(Bloomberg) -- For Japanese investors looking to pick up yield from major bond markets, there isn’t an awful lot out there.
When currency hedging is taken into account, money managers from the Asian nation get lower yields from U.S. Treasuries and most German bunds than they can get from the paltry levels on Japanese 30-year bonds. Returns aren’t great on debt from the U.K. and Australia either, based on data compiled by Bloomberg.
Japanese 30-year bonds currently yield 0.68 percent, down from the average of about 1.76 percent in 2013. Japanese funds who buy a similar-maturity Treasury, while hedging via three-month rolling currency basis swaps, would get 30 basis points less. While a venture into negative-yielding five-year bunds mean they will miss out on almost 0.8 percentage points.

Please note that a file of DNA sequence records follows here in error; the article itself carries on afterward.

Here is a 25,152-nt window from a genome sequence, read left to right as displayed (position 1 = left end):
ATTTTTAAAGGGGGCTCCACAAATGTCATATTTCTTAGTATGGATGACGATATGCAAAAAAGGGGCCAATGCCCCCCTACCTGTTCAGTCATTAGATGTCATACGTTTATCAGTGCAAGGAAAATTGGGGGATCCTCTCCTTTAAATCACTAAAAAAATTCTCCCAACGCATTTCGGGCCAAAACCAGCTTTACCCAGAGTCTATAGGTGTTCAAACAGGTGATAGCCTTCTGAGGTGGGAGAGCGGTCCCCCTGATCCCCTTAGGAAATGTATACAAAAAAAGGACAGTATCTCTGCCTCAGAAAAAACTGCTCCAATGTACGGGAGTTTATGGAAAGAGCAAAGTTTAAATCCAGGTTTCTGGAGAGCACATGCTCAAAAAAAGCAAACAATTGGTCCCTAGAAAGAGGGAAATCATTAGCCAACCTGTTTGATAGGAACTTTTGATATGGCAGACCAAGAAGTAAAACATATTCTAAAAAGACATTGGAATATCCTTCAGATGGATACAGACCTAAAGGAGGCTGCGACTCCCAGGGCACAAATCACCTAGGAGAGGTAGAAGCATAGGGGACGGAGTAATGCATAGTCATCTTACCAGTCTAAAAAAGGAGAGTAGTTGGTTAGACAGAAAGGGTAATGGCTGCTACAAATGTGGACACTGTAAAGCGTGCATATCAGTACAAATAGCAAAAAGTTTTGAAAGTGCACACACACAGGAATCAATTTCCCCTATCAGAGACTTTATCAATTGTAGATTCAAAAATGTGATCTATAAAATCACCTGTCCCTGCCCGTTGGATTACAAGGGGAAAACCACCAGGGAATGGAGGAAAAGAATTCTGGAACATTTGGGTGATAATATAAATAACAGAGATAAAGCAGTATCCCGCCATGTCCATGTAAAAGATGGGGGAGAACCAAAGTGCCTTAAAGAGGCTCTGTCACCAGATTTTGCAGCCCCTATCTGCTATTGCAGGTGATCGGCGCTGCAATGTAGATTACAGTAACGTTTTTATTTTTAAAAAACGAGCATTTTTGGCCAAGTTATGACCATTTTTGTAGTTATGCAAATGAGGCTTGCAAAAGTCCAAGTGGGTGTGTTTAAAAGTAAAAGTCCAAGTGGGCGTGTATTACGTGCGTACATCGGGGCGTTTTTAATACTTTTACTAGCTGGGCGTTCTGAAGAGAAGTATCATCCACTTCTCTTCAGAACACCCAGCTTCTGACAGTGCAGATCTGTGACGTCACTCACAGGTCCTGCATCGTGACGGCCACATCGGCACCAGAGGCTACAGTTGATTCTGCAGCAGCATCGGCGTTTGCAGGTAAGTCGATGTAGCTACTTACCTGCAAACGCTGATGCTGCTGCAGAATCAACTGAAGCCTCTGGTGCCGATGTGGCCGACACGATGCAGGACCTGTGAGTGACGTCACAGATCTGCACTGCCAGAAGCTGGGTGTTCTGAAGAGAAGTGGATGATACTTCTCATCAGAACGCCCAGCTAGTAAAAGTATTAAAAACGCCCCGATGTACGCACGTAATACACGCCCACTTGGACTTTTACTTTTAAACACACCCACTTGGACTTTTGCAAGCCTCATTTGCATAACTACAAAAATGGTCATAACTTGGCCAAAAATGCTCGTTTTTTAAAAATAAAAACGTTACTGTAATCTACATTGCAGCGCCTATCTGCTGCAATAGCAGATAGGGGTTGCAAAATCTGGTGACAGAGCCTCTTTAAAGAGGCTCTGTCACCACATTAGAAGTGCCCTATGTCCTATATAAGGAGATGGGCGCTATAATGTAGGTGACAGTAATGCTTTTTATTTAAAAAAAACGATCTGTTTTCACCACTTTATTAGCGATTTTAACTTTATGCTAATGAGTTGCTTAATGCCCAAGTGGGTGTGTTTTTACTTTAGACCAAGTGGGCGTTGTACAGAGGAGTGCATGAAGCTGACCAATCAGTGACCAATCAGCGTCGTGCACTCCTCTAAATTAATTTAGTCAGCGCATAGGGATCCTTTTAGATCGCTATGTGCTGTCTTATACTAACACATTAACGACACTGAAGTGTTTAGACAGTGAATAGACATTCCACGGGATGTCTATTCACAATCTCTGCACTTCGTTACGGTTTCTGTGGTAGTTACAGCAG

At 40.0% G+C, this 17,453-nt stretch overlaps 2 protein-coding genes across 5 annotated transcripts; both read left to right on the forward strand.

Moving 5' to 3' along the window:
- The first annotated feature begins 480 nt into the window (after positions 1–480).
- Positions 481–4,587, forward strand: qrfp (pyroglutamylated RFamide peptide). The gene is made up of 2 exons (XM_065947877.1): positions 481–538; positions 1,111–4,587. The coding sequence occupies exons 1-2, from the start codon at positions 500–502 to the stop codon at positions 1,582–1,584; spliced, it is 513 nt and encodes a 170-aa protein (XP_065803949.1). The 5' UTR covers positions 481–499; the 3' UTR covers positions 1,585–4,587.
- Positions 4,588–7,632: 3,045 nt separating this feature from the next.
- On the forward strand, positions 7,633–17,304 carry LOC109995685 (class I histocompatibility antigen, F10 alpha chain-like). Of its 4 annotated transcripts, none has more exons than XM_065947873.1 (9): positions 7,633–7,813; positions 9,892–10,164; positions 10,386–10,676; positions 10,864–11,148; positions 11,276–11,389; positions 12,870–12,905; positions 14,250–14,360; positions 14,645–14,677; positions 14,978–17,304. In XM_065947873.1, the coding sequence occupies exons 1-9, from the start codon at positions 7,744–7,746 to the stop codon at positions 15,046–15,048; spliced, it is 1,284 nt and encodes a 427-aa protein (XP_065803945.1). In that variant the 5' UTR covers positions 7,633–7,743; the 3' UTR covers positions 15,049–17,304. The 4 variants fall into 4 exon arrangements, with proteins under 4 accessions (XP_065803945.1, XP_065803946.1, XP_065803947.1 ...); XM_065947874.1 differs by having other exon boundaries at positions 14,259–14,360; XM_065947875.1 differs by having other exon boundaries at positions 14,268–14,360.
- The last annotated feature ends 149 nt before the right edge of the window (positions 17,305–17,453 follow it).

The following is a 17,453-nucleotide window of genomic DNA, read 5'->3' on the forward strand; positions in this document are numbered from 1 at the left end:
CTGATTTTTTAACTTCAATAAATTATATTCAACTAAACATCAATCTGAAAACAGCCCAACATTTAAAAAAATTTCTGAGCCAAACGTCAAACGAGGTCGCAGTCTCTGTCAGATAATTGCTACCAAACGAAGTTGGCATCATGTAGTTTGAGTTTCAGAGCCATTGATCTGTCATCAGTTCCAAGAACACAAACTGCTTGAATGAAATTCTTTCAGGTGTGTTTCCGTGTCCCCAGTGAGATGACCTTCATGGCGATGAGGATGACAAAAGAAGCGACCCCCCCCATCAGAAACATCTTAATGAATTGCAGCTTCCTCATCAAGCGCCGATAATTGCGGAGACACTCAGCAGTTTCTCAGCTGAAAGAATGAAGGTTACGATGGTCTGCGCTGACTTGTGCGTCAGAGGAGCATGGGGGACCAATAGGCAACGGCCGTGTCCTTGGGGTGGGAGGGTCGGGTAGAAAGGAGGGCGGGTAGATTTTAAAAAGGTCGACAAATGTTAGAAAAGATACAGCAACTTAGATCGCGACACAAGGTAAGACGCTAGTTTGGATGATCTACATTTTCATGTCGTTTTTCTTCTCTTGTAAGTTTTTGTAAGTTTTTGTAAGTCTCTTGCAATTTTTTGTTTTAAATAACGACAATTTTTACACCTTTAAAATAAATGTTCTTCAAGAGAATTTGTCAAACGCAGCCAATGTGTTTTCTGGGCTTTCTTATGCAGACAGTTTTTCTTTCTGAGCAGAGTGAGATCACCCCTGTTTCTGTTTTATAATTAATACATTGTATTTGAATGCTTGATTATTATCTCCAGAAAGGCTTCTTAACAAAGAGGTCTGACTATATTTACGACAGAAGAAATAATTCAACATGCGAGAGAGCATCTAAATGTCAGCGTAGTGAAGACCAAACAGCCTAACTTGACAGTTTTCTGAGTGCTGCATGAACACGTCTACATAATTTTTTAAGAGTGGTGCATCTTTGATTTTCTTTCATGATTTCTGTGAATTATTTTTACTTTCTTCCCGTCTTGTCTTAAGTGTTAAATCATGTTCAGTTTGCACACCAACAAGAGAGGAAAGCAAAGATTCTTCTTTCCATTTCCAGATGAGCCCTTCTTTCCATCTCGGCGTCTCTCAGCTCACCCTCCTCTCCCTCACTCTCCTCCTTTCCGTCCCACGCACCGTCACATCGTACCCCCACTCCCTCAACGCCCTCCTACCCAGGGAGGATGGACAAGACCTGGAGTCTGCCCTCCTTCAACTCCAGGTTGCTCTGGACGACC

Italian 30-year bonds offer a yield pick-up of 2.99 percent over the domestic equivalent, while they can get about 2 percentage points extra from similar-maturity Spanish debt.
This would suggest that yen-funded investors should take the additional risks in European peripheral debt or keep their money in long-dated Japanese government bonds. For them, the grass isn’t greener in some of the world’s biggest bond markets.
©2018 Bloomberg L.P.